In Book 10 of Confessions Augustine compares memory to “fields and vast mansions” (conf. 10.8.12, tr. Boulding) or an “immense court” (conf. 10.8.14) where quite a variety of entities can be stored. At first, he finds objects as well as particular sense-perceptions (colors, sounds, textures, smells, etc.); some are more readily available than others. Then he finds what he has done and said; what he has felt and believed (conf. 10.8.14). Then he stands in awe of his ability to anticipate possible future “actions, occurrences, or hopes,” and memory seems to him so large as to appear an “infinite recess” (conf. 10.8.15).

Following these initial reflections, Augustine turns a corner to ascend to God by using memory as a gateway to God: “I will pass beyond this faculty of mine called memory, I will pass beyond it and continue resolutely toward you, O Lovely Light.” His attempt to “pass beyond” memory fails, however, for a simple reason: if he transcends his memory, he will forget God. He needs his memory in order to be mindful of God. Augustine finds himself caught between the need to be mindful of God through memory, and the belief that memory stands in the way of reaching the God who exists beyond the images and impressions contained in his memory.

But why does Augustine believe that he can even attempt to reach God by way of his memory? While not explained in Book 10, this question gets worked over in an earlier piece called De quantitate animae (quant. an.) or “The Dimensions of the Soul” (387 CE). In this work Augustine maps a route by way of memory to reach God (quant. an. 33.72-76). Confessions Book 10 might plausibly read as an attempt to follow this map, only to find a road closed off. Something has changed in Augustine’s thinking.

We get a hint of this change when Augustine composes On the Sermon on the Mount (s. dom. m.) completed just a few years before Confessions. Here, Augustine also explores a way to reach God, only this time not by way of memory but by what he calls “purity of heart.” On his account, purity of heart can be attained by simplicity (s. dom. m. 1.2.8) and humility (s. dom. m. 1.3.10). He maintains the importance of purity of heart in later works such as On the Trinity (trin.), arguing that to attain the vision of God requires the gift of faith (trin. 1.17) and love expressed by way of right action (trin. 1.31).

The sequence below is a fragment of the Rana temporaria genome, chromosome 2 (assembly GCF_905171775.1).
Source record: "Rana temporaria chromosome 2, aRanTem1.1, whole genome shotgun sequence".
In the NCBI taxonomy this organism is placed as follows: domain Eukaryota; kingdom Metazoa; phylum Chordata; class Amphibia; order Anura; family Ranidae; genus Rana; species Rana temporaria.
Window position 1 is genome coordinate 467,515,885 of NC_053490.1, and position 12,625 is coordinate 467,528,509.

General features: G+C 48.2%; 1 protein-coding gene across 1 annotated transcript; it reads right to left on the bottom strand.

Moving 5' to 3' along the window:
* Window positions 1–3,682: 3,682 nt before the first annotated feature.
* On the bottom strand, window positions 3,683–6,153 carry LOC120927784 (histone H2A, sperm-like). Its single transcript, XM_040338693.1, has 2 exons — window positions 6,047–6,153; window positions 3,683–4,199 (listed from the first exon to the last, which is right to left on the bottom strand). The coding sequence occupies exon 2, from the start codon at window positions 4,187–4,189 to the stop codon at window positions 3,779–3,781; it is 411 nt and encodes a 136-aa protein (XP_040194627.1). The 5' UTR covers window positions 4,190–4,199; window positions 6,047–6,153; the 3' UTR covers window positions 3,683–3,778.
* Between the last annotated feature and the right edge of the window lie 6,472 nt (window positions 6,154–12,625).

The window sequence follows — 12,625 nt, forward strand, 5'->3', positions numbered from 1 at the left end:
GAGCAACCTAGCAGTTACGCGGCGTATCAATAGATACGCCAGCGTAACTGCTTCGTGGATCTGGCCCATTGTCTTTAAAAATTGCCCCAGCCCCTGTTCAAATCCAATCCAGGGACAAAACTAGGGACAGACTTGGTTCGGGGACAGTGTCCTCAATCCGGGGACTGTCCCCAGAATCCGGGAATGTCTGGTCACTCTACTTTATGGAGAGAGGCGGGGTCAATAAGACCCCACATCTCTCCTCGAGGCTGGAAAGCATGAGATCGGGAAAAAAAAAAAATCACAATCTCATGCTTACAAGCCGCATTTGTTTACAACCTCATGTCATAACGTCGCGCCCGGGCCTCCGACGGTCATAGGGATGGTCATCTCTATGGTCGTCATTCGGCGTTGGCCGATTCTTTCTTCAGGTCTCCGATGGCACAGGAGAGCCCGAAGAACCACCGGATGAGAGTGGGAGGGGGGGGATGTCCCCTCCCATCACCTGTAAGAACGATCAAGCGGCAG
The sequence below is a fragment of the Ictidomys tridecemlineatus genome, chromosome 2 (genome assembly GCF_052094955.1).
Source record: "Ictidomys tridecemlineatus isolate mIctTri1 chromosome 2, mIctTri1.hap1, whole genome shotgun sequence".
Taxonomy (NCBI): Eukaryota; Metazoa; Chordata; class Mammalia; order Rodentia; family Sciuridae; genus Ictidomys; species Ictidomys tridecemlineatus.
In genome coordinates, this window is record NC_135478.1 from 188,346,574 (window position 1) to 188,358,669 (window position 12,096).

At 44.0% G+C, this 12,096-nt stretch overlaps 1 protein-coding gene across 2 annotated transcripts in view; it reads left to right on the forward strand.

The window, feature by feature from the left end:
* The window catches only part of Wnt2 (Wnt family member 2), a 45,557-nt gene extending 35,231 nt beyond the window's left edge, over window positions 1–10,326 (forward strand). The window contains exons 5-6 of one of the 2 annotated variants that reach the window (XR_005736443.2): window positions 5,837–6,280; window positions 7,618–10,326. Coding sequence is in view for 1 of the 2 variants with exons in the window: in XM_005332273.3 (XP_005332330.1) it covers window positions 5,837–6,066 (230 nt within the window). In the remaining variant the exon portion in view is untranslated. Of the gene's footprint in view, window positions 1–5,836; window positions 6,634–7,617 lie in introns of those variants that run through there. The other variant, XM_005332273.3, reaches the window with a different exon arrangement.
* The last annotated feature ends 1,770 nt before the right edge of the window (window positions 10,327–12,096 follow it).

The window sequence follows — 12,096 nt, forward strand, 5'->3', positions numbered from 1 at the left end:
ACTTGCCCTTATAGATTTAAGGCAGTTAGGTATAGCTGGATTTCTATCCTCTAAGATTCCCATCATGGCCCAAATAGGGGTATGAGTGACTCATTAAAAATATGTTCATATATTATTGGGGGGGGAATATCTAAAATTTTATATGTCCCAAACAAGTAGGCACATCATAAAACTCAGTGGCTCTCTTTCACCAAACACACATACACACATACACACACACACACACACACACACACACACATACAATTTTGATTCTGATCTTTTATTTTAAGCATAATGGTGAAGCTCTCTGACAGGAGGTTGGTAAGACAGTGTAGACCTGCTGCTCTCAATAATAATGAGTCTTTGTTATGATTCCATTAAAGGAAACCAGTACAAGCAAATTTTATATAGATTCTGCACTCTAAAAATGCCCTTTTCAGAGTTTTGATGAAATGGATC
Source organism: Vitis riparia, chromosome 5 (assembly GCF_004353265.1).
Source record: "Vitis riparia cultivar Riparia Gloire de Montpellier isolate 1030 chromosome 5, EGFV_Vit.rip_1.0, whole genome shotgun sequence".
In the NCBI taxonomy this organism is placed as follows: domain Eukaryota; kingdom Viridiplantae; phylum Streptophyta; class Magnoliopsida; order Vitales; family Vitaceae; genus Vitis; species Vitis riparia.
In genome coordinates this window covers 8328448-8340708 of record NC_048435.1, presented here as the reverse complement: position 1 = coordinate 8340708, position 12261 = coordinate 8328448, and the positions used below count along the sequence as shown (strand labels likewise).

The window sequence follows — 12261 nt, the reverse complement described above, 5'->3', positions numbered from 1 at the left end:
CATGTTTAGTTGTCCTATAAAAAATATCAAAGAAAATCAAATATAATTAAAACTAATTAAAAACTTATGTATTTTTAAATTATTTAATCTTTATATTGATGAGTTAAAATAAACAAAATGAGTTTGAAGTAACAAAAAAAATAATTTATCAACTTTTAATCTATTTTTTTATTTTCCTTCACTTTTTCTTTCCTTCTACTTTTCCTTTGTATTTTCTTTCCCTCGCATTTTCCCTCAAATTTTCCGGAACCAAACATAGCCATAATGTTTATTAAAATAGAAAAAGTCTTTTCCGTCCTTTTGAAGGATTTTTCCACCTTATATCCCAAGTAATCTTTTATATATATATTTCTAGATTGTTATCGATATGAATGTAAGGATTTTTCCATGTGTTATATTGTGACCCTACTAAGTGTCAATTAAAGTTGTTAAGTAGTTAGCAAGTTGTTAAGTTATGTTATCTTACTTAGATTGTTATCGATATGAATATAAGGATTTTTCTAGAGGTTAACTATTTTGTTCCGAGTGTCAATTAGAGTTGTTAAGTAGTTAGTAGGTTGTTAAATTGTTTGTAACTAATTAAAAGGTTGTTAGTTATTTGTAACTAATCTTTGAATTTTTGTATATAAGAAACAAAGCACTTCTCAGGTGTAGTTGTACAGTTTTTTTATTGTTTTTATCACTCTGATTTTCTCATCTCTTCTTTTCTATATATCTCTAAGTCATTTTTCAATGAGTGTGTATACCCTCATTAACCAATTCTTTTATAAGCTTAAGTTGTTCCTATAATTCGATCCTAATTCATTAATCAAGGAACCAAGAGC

In Confessions Book 10, however, Augustine is still focused on memory. As he continues his search for God through this faculty, it dawns on him that he has remembered God since he first learned to know him (conf. 10.25.36). Then he immediately concludes, without offering an explicit reasoning: “You could not have been in my memory before I learned to know you” (conf. 10.26.37). This preliminary conclusion seems self-evident to him, perhaps because he can think of a time when he did not know God. He does not consider yet that God could have been hidden before he learned to know him. In any case, he does recognize something innate in his memory: his desire for God. Augustine believes that everyone has an innate desire to be happy, and this desire, in his view, operates as a covert desire for God who alone can provide true joy (conf. 10.23.33).

Later, Augustine goes on to acknowledge that “You were within me” while he (Augustine) was “outside” (conf. 10.27.38). How can Augustine affirm that God was within him, after just concluding that God could not have been in his memory before he learned to know God? Perhaps, his conclusion about God’s absence was preliminary, and eventually gave way to the admission that God was indeed always within him. In some sense, yes, God was within him; and yet, Augustine also affirms the opposite: God “did not consent to be possessed in consort with a lie” (conf. 10.41.66). Rather than solve the mystery of God’s paradoxical presence and absence, Augustine switches the emphasis of his quest. Instead of trying to find God in his memory, he now focuses on finding himself in God through confession, repentance, and thanksgiving (conf. 10.26.37).

In this reversal of the relationship from God being in Augustine to Augustine being in God, the absence-and-presence mystery of God is recentered on Augustine’s spiritual journey and experience. For how can Augustine – how can anyone – be both in God and, at the same time, estranged from God? Temporality and his sinful condition explain this phenomenon. Augustine’s experience of the vision of God is only momentary, because his sinful will and memory weigh him down and pull him away from God. Sin affects his ability to pull himself up to God, and for this reason he is unable to reach God on his own. The failed attempt to transcend memory to find God leads Augustine to find himself both in God and estranged from God. Unable to reconcile himself with God on his own, Augustine is humbled to accept the priestly mediation of Jesus Christ, who offers to heal him and teach him what he cannot heal and learn on his own (conf. 10.42.67-70).